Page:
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Plan for UK ID cards loses popularity

Plans to introduce identity cards in the UK have suffered a serious setback with the publication of a poll that discovered increased public opposition to the scheme. Ministers argue that the measure is essential to combat identity fraud, terrorism and fraudulent use of public services. They have also insisted that a clear majority of voters back it.

The ID cards are expected to cost around GBP 5.8 billion.

The number of voters backing the move has decreased from more than 80 percent to 55 percent in six months, according to the survey of 1,010 voters by ICM Research released yesterday. The number of opponents has more than doubled to 43 percent.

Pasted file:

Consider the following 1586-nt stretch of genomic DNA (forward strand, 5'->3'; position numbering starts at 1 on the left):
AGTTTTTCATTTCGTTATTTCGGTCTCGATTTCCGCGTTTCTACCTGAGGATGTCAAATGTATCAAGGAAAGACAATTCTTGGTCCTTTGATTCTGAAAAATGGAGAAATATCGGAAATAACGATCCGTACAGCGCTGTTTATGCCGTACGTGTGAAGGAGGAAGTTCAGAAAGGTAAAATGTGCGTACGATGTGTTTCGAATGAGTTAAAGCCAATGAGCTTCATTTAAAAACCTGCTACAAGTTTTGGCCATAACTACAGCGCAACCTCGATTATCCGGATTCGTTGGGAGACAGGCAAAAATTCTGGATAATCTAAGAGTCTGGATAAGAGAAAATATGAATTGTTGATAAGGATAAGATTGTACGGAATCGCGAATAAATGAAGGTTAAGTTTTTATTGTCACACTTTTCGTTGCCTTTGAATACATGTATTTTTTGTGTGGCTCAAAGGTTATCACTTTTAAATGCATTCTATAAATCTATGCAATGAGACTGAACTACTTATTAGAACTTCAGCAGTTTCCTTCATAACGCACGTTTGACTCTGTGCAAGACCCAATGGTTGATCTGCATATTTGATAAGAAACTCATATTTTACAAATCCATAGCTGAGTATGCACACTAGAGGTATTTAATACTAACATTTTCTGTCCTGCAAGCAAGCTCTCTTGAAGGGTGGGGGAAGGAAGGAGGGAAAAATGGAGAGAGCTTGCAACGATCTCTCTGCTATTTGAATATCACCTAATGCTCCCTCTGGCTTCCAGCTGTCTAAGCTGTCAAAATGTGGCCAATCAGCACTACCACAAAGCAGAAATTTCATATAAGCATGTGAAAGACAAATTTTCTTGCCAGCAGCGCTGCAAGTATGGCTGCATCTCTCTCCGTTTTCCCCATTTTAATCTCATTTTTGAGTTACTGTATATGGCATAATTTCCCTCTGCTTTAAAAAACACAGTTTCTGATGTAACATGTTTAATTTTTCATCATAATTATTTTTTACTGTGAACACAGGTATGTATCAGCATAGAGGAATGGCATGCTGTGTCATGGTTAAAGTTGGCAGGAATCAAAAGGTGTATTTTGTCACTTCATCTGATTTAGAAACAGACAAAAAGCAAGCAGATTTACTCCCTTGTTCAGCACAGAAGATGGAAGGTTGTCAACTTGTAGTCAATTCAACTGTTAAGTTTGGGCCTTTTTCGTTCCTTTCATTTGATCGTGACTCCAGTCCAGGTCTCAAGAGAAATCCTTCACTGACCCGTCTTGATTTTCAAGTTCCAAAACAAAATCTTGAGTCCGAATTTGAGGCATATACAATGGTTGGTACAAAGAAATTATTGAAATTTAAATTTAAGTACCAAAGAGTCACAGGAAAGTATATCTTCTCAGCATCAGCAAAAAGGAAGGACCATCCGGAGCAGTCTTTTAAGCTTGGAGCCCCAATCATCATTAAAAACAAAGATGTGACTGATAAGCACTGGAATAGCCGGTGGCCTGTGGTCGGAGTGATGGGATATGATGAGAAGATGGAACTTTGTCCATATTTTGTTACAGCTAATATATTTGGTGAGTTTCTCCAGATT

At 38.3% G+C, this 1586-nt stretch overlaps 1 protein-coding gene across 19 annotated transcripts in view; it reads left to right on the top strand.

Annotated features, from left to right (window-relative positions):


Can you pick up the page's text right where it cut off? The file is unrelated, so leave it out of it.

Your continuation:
The poll came two weeks after the Government reintroduced the ID Cards Bill, which it had to put aside as time ran out before the last election.

Anti-ID card campaigners have argued that support for the cards would haemorrhage once the cost and civil liberties implications became better known.

A Home Office spokesman said: "Research we have carried out indicates a far higher majority of the public are in favour."